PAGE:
The story of the last days of the A-6 community and the “Intruder Reef”


On December 19, 1996, the last deployment of the iconic Grumman A-6 ended when all intruders from the VA-75 “Sunday Punchers” were launched from the USS Enterprise and returned to NAS Oceana.

On December 19, 1996, the last deployment of the iconic Grumman A-6 ended when all intruders from the VA-75 “Sunday Punchers” were launched from the USS Enterprise and returned to NAS Oceana.

As Rick Morgan says in his book Anti-intrusion units A-6 1974-96, on January 7, 1991, a week before the onset of the Desert Storm, Secretary of Defense Dick Cheney ordered the A-12 Avenger II program (a large tailless delta aircraft with tandem seats under a long transparent canopy unofficially intended to replace the Intruder) to be canceled for “breach of contract”. Legal details aside, it was now clear that the A-6 had no apparent successor. Throughout this period, intruders continued to deploy as part of every aircraft carrier that left CONUS. The last built, A-6E SWIP BuNo 164385, rolled out of Calverton on January 31, 1992, ending 33 years of production of the “Mighty Tadpole”. This historic cell lasted barely 18 months and was lost on September 8, 1993 in a mid-air collision while deployed with the VA-95 aboard CVN-72. As the four crew members ejected, both jets (the other being BuNo 161682) went to the bottom of the Persian Gulf.

In the fleet, operations remain focused on post-war Iraq, for although Kuwait has been liberated, Saddam Hussein remains in control of his country and must be watched. The result was Operations Southern Watch and Northern Watch, where much of Iraq was considered “no-fly zones” imposed by Allied planes operating from Saudi Arabia, the Persian Gulf or (from the north). Incirlik, Turkey. Intruders were heavily involved in these missions, working from aircraft carriers that spent time in the Gulf and occasionally launching attacks against Iraqi units firing at them. On January 23, 1993, for example, CVW-15 aircraft flying from the USS Carl Vinson (CVN-70), including VA-52 A-6Es and a pair of F / A-18As, bombed AAA sites. in Iraq as part of Veille du Sud. It was almost certainly the last time an intruder had dropped “angry” ammunition.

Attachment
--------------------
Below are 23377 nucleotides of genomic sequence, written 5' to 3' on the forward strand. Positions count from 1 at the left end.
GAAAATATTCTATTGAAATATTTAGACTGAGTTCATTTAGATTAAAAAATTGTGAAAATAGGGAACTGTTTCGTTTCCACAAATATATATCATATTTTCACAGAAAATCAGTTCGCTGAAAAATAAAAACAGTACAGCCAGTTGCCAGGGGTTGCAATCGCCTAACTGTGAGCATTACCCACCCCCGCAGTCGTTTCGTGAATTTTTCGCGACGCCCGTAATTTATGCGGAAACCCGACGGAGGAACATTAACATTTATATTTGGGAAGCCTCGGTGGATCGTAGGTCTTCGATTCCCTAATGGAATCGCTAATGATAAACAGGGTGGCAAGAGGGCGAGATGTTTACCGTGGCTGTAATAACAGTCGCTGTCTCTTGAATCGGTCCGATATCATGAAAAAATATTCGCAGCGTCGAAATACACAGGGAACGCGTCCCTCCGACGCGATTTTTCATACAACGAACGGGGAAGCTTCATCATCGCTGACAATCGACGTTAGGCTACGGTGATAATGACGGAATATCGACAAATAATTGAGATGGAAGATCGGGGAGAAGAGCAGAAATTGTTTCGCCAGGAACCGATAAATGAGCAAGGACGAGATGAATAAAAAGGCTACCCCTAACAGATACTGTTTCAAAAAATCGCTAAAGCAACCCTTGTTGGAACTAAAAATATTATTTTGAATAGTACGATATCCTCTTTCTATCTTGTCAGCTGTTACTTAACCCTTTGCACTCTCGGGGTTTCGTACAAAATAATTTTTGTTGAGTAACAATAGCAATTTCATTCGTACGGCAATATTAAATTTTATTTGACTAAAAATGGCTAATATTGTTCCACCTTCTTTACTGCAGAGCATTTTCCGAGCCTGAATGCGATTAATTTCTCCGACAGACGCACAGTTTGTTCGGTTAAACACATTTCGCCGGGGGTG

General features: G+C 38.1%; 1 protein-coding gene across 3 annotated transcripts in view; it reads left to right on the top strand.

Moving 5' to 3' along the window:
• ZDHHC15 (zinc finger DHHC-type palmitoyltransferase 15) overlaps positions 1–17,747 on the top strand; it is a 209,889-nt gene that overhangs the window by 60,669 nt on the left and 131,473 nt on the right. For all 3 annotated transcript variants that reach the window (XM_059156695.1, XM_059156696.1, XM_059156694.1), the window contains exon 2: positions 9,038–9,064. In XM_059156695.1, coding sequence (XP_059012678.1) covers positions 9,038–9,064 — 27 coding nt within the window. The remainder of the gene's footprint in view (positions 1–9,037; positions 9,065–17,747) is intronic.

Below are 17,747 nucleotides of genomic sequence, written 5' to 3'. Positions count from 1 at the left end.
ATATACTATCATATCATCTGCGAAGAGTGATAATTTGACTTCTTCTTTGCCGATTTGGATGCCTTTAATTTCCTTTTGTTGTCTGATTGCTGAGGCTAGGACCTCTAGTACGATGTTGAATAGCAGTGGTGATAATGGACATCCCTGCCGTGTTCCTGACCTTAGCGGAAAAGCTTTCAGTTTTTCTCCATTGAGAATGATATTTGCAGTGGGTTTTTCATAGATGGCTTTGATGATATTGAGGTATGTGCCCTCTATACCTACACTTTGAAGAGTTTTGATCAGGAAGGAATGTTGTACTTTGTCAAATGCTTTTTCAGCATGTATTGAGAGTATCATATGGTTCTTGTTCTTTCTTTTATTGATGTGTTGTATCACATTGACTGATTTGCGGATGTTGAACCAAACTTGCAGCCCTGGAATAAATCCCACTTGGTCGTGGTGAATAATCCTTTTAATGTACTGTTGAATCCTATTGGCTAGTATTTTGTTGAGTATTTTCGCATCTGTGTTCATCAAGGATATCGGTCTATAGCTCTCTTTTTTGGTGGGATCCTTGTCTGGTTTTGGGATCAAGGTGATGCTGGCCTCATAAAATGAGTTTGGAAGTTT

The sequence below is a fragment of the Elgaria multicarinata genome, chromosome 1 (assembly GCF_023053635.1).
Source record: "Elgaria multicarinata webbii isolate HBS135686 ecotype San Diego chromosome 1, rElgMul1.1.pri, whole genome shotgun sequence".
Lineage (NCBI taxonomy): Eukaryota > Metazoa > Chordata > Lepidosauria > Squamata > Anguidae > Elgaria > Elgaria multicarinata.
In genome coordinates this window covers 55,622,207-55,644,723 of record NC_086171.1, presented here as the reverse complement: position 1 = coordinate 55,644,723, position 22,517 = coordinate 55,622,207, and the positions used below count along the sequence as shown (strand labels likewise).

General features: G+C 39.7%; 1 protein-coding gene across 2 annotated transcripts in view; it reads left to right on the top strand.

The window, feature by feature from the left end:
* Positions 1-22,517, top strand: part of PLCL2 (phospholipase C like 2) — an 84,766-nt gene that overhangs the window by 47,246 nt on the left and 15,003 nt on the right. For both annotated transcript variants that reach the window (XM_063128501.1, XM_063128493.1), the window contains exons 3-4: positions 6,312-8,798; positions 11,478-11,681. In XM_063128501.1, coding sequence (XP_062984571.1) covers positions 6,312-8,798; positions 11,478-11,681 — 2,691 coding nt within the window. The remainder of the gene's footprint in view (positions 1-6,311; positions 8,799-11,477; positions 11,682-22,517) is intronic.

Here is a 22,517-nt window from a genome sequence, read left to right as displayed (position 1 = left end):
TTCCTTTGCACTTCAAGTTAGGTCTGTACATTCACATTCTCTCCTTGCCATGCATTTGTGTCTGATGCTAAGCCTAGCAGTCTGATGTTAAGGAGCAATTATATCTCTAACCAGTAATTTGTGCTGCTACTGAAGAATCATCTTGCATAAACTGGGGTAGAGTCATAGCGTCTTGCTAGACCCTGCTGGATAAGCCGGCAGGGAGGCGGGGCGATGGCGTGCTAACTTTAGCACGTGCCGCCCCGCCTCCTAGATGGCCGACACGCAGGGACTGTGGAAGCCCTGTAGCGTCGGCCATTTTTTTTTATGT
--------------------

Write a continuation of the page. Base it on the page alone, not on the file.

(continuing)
Nimitz’s 1993 deployment to the WestPac and the “I0” was also the last cruise for the KA-6D version, the VA-165 (as part of the CVW-9) taking several with it and withdrawing the series at his return. From that point on, the A-6E SWIP would be the main model, and the “bombers” equipped with buddy stores would carry the weight of the supply alongside the S-3Bs of the Air Wing.

This print is available in multiple sizes at AircraftProfilePrints.com – CLICK HERE TO GET VTRE. A-6E Intruder VA-35 Black Panthers, AJ502 / 151582/1977

In the US Marine Corps, the conversion of the remaining Intruder units to the new F / A-18D was in full swing. It was up to the Moonlighters of VMA (AW) -332 to permanently remove the Intruder from marine service in June 1993. It was the end of the small but powerful Marine All Weather Attack community, dating back to October 1964 when VMA-242 had surrendered his A-4C Skyhawks for the new Grumman Intruder.

Back in the US Navy, if the future was not already obvious to some, it began to take shape as the squadrons were quickly disbanded. The first to leave was the VA-185, in August 1991. Any remaining doubt as to the direction of the Medium Attack community ended in mid-1992 at an event held in Whidbey. Senior US Navy Aviator Vice Admiral Dick Dunleavy (as OP-05 OPNAV – he had previously been an A-6 B / N and CO of the VA-176), told a crowd stunned in the base theater that the average attack was over and would eventually be integrated into the growing Strike Fighter (VFA) community. As severe as this shock was to the Intruder crowd, it was not known at this point that the new, larger versions of the Hornet that were planned (eventually referred to as Super Hornets) would also consume the VF and VS communities.